Department of Computer Science
 Rutgers University

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Algorithms to identify protein complexes from high-throughput data

W. Rungsarityotin

Ph.D. Thesis, Freie Universit├Ąt Berlin, Nov 2007.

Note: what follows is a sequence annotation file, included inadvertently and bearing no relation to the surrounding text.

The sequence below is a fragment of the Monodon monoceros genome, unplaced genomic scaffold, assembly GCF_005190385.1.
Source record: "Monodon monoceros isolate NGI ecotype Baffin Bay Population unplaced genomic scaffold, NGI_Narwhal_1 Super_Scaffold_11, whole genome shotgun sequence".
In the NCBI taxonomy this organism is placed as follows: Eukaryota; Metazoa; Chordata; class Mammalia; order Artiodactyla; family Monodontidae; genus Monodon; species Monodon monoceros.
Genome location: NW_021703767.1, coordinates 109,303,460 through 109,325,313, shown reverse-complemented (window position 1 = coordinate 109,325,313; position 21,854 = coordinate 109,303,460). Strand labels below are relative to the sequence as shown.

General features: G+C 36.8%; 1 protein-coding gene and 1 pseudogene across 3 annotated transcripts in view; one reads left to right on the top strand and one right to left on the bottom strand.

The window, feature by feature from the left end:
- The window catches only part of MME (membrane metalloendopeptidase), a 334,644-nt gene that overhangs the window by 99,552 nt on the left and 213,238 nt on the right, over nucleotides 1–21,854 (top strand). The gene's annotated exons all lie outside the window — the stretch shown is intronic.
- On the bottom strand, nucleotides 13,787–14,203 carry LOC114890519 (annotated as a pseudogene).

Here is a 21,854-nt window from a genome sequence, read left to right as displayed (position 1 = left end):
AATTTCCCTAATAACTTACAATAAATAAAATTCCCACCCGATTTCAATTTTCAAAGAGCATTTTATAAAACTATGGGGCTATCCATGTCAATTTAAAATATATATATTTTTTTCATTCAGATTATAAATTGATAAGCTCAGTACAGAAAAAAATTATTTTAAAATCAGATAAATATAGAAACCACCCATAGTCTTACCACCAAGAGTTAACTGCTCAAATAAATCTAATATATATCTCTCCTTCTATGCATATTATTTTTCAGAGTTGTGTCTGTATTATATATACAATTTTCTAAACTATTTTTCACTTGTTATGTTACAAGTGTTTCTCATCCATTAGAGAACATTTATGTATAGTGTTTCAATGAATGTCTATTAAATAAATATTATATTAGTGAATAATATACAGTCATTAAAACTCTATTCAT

ecent advances in proteomic technologies such as two-hybrid and biochemical purification allow large-scale investigations of protein interactions. The goal of this thesis is to investigate model-based approaches to predict protein complexes from tandem affinity purification experiments. We compare a simple overlapping model to a partitioning model. In addition, we propose a visualization framework to delineate overlapping complexes from experimental data. We propose two models to predict protein complexes from experimental data. Our first model is in some sense the simplest possible one. It is based on frequent itemset mining, which merely counts the incidence of certain sets of proteins within the experimental results. The affinity of two sets of proteins to form clusters is modeled to be independent, regardless of any overlapping members between these sets. Our second model assumes that formation of protein complexes can be reduced to pairwise interactions between proteins. Interactions between proteins are more likely for pairs of proteins if they come from the same cluster. Based on this model, we use Markov Random Field theory to calculate a maximum-likelihood assignment of proteins to clusters.